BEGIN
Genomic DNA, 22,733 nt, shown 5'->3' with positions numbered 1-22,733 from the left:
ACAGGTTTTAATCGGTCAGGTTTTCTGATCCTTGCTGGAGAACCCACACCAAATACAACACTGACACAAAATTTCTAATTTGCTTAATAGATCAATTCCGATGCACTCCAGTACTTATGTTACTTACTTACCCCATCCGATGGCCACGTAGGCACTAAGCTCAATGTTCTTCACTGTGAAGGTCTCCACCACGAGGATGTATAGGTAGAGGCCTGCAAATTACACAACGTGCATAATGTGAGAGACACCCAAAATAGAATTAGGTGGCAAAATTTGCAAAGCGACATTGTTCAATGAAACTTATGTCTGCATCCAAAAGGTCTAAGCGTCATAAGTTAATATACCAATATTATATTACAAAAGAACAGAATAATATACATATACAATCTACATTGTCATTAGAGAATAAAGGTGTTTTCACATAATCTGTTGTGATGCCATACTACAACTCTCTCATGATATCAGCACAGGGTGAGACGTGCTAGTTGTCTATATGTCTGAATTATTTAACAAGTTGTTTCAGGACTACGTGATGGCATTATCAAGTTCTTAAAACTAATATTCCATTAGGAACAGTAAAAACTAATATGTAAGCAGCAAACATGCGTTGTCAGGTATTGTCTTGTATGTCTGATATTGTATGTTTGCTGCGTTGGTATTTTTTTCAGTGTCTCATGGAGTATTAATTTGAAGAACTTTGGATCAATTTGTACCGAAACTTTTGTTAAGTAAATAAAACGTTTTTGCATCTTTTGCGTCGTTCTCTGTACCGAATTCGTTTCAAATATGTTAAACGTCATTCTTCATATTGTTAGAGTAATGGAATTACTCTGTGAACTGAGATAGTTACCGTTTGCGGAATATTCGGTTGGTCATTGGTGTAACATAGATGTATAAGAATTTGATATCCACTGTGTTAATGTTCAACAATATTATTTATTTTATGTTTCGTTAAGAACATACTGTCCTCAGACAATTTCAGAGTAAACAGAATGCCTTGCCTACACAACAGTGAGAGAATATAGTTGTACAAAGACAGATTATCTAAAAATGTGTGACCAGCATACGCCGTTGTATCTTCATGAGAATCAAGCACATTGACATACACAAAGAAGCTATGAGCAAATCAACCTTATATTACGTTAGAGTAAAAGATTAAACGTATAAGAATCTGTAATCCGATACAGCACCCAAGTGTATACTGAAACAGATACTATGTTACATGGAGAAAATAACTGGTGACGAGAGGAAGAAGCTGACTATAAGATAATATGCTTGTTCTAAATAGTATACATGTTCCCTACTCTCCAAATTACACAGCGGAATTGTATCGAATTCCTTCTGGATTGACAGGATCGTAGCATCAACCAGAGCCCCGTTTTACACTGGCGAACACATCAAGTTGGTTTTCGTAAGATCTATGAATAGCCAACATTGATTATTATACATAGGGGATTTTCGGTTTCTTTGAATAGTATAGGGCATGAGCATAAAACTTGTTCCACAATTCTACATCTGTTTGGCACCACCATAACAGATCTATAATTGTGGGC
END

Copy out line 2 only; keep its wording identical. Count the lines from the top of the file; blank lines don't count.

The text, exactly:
ACAGGTTTTAATCGGTCAGGTTTTCTGATCCTTGCTGGAGAACCCACACCAAATACAACACTGACACAAAATTTCTAATTTGCTTAATAGATCAATTCCGATGCACTCCAGTACTTATGTTACTTACTTACCCCATCCGATGGCCACGTAGGCACTAAGCTCAATGTTCTTCACTGTGAAGGTCTCCACCACGAGGATGTATAGGTAGAGGCCTGCAAATTACACAACGTGCATAATGTGAGAGACACCCAAAATAGAATTAGGTGGCAAAATTTGCAAAGCGACATTGTTCAATGAAACTTATGTCTGCATCCAAAAGGTCTAAGCGTCATAAGTTAATATACCAATATTATATTACAAAAGAACAGAATAATATACATATACAATCTACATTGTCATTAGAGAATAAAGGTGTTTTCACATAATCTGTTGTGATGCCATACTACAACTCTCTCATGATATCAGCACAGGGTGAGACGTGCTAGTTGTCTATATGTCTGAATTATTTAACAAGTTGTTTCAGGACTACGTGATGGCATTATCAAGTTCTTAAAACTAATATTCCATTAGGAACAGTAAAAACTAATATGTAAGCAGCAAACATGCGTTGTCAGGTATTGTCTTGTATGTCTGATATTGTATGTTTGCTGCGTTGGTATTTTTTTCAGTGTCTCATGGAGTATTAATTTGAAGAACTTTGGATCAATTTGTACCGAAACTTTTGTTAAGTAAATAAAACGTTTTTGCATCTTTTGCGTCGTTCTCTGTACCGAATTCGTTTCAAATATGTTAAACGTCATTCTTCATATTGTTAGAGTAATGGAATTACTCTGTGAACTGAGATAGTTACCGTTTGCGGAATATTCGGTTGGTCATTGGTGTAACATAGATGTATAAGAATTTGATATCCACTGTGTTAATGTTCAACAATATTATTTATTTTATGTTTCGTTAAGAACATACTGTCCTCAGACAATTTCAGAGTAAACAGAATGCCTTGCCTACACAACAGTGAGAGAATATAGTTGTACAAAGACAGATTATCTAAAAATGTGTGACCAGCATACGCCGTTGTATCTTCATGAGAATCAAGCACATTGACATACACAAAGAAGCTATGAGCAAATCAACCTTATATTACGTTAGAGTAAAAGATTAAACGTATAAGAATCTGTAATCCGATACAGCACCCAAGTGTATACTGAAACAGATACTATGTTACATGGAGAAAATAACTGGTGACGAGAGGAAGAAGCTGACTATAAGATAATATGCTTGTTCTAAATAGTATACATGTTCCCTACTCTCCAAATTACACAGCGGAATTGTATCGAATTCCTTCTGGATTGACAGGATCGTAGCATCAACCAGAGCCCCGTTTTACACTGGCGAACACATCAAGTTGGTTTTCGTAAGATCTATGAATAGCCAACATTGATTATTATACATAGGGGATTTTCGGTTTCTTTGAATAGTATAGGGCATGAGCATAAAACTTGTTCCACAATTCTACATCTGTTTGGCACCACCATAACAGATCTATAATTGTGGGC